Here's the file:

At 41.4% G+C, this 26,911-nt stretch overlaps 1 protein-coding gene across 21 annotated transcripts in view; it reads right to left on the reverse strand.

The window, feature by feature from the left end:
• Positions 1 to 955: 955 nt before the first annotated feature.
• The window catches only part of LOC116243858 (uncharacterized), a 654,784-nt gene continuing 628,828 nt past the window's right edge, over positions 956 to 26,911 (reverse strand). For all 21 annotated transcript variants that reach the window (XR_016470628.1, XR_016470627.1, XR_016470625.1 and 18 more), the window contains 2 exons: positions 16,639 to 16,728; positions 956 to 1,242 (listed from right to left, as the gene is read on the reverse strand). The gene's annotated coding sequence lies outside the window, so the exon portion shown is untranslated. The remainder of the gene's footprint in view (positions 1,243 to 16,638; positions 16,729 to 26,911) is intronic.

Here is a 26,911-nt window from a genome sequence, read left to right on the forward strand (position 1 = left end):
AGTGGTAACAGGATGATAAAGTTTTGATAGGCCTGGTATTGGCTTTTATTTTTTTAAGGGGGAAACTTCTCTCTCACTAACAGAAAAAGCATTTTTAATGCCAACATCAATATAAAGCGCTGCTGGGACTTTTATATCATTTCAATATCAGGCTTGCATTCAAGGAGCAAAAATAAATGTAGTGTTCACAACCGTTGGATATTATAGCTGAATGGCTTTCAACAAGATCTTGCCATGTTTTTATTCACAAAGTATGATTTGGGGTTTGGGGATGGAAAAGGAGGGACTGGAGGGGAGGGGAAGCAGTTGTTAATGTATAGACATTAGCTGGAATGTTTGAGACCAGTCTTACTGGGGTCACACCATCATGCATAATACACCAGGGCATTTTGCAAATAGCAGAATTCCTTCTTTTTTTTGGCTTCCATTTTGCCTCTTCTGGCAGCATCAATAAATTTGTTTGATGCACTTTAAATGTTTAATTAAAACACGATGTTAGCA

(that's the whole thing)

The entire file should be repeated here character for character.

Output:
At 41.4% G+C, this 26,911-nt stretch overlaps 1 protein-coding gene across 21 annotated transcripts in view; it reads right to left on the reverse strand.

The window, feature by feature from the left end:
• Positions 1 to 955: 955 nt before the first annotated feature.
• The window catches only part of LOC116243858 (uncharacterized), a 654,784-nt gene continuing 628,828 nt past the window's right edge, over positions 956 to 26,911 (reverse strand). For all 21 annotated transcript variants that reach the window (XR_016470628.1, XR_016470627.1, XR_016470625.1 and 18 more), the window contains 2 exons: positions 16,639 to 16,728; positions 956 to 1,242 (listed from right to left, as the gene is read on the reverse strand). The gene's annotated coding sequence lies outside the window, so the exon portion shown is untranslated. The remainder of the gene's footprint in view (positions 1,243 to 16,638; positions 16,729 to 26,911) is intronic.

Here is a 26,911-nt window from a genome sequence, read left to right on the forward strand (position 1 = left end):
AGTGGTAACAGGATGATAAAGTTTTGATAGGCCTGGTATTGGCTTTTATTTTTTTAAGGGGGAAACTTCTCTCTCACTAACAGAAAAAGCATTTTTAATGCCAACATCAATATAAAGCGCTGCTGGGACTTTTATATCATTTCAATATCAGGCTTGCATTCAAGGAGCAAAAATAAATGTAGTGTTCACAACCGTTGGATATTATAGCTGAATGGCTTTCAACAAGATCTTGCCATGTTTTTATTCACAAAGTATGATTTGGGGTTTGGGGATGGAAAAGGAGGGACTGGAGGGGAGGGGAAGCAGTTGTTAATGTATAGACATTAGCTGGAATGTTTGAGACCAGTCTTACTGGGGTCACACCATCATGCATAATACACCAGGGCATTTTGCAAATAGCAGAATTCCTTCTTTTTTTTGGCTTCCATTTTGCCTCTTCTGGCAGCATCAATAAATTTGTTTGATGCACTTTAAATGTTTAATTAAAACACGATGTTAGCA